of 48 in the zinc chloride group. Twenty of these patients developed grade 3 oral mucositis, for a rate of 41.7%, which is uncommonly high in chemotherapy-only treatment of solid tumors.2-4 Interpretation is somewhat limited by heterogeneity of tumor type and lack of subgroup analysis by specific chemotherapy agent, as 5-fluorouracil (5-FU) is encountered far more often in practice for treatment of solid tumors compared to mitoxantrone. Nevertheless, zinc chloride merits further study in commonly used regimens posing high mucositis risk comparable with that seen in the trial, particularly concurrent chemoradiation and hematopoietic stem cell transplantation (HSCT) conditioning regimens. What might limit incorporation of zinc chloride mouth rinse into regular practice? The zinc chloride was studied in patients with solid tumors receiving chemotherapy only. As noted, a range of therapies have been investigated for OM prevention and treatment in the setting of chemotherapy, concurrent chemoradiation, and HSCT conditioning chemotherapies. Many are common to integrative-medicine supportive-care regimens, including L-glutamine, probiotics, curcumin, propolis, honey, and omega-3 fatty acids, though an exhaustive list is beyond the scope of this commentary. The MASCC/ISOO Mucositis Clinical Practice Guidelines, updated 2019/2020, do include a number of “natural and miscellaneous” agents for their analysis.5 In most cases such natural therapies are ingested and, therefore, systemic. Among these are several that we might consider multidimensional in the sense that clinical research finds therapeutic effect for 1 or multiple endpoints other than oral mucositis, and zinc itself is arguably included in that list. For clinicians selectively discussing therapeutic options for OM, the examples of omega-3 fatty acids and curcumin provide comparators in considering a place for zinc chloride. With regard to omega-3 fatty acid interventions, in a randomized, controlled trial of “ω-3-rich” compared to “ω-3-poor” enteral nutrition, patients on chemotherapy with docetaxel, cisplatin, and 5-FU for esophageal cancer receiving the “ω-3-rich” supplementation had lower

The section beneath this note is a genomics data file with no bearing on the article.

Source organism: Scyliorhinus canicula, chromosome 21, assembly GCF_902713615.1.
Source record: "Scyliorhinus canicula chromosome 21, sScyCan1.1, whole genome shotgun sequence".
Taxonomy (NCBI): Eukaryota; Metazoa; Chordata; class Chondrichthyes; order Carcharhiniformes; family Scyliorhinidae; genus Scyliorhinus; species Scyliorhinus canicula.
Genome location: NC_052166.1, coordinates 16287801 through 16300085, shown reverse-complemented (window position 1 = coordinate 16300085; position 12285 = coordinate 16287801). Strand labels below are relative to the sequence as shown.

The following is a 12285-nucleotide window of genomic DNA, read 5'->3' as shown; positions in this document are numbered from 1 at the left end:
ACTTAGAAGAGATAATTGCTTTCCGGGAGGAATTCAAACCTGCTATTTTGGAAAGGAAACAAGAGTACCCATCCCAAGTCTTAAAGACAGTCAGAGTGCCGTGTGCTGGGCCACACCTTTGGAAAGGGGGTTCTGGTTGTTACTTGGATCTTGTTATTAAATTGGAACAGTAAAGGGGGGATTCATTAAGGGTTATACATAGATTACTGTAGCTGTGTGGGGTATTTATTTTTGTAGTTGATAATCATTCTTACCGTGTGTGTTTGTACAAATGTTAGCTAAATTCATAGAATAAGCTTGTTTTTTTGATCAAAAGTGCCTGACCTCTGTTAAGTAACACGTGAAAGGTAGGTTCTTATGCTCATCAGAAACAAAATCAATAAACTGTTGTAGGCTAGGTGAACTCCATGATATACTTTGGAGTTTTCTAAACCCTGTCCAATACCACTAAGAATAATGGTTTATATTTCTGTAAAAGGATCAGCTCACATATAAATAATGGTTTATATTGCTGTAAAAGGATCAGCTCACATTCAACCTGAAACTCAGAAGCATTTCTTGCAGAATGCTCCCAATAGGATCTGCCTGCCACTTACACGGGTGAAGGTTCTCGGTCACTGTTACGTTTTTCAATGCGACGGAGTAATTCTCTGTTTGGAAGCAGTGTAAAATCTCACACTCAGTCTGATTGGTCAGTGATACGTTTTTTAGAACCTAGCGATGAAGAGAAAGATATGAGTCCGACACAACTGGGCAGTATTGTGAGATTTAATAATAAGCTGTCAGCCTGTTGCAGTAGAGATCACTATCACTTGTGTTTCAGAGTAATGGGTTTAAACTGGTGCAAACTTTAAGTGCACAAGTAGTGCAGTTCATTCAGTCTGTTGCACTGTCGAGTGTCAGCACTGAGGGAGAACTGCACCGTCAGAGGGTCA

Incidence of mucositis in the zinc chloride group was 3 out of 48 patients who initially enrolled, compared to 23 of 48 in the placebo group.

frequency of stomatitis as well as hepatic enzyme elevations.6 Additional clinical trials with omega-3 suggest improved management of several chemotherapy-induced toxicities, including peripheral neuropathy; 7,8 xerostomia in patients on the frequently encountered neoadjuvant breast cancer regimen of doxorubicin/cyclophosphamide, followed by paclitaxel (+/- trastuzumab); 9 maintained or increased weight during chemotherapy, specifically from muscle mass.10,11 Investigations of curcumin in various applications have demonstrated a reduction in chemoradiation-induced mucositis, including with a mouth rinse12 and nanomicelle preparations.13,14 While the anticipated selective radiosensitizing effects of curcumin have not translated clearly to clinical impact, the 2019 open-label phase IIa from Howells et al suggests there is a chemosensitization effect of curcumin in the 5-FU-containing regimen, FOLFOX.15 Does zinc chloride mouth rinse provide a unique or added benefit in the chemotherapy-treated population? The large magnitude of effect, if confirmed, might vault zinc chloride into wider use. In further research, an active control would be preferred, and even expected, in a study group at high risk of developing severe OM. Anticipating this need, a 2019 study from Hussain et al found that in patients undergoing “7+3” induction chemotherapy with cytarabine and doxorubicin for acute myeloid leukemia, those randomized to use Nigella sativa mouth rinse had



reduction in OM severity and pain when compared to a “magic mouthwash” containing nystatin, tetracycline, lidocaine, and dexamethasone.16 An additional possible advantage of zinc chloride to which the authors allude may be cost-effectiveness. This consideration was not explored in depth but may offer an avenue to demonstrate value separating this from other therapies. In the settings of chemoradiation and HSCT conditioning chemotherapy, a nontoxic mouth rinse with exceptional preventive effect for OM and weight loss would be a welcome therapy. In the case of concurrent chemoradiation, MASCC/ ISOO guidelines currently suggest (level of evidence, II) oral glutamine for prevention during chemoradiation of patients with head and neck cancer,17 and suggest honey for prevention during either radiation or chemoradiation. Supporting this is a 2021 meta-analysis of randomized, controlled trials, including 998 participants, finding that L-glutamine reduced severity of OM and incidence of severe OM.18 Moreover, a reduction in hospital stay and cost can be achieved in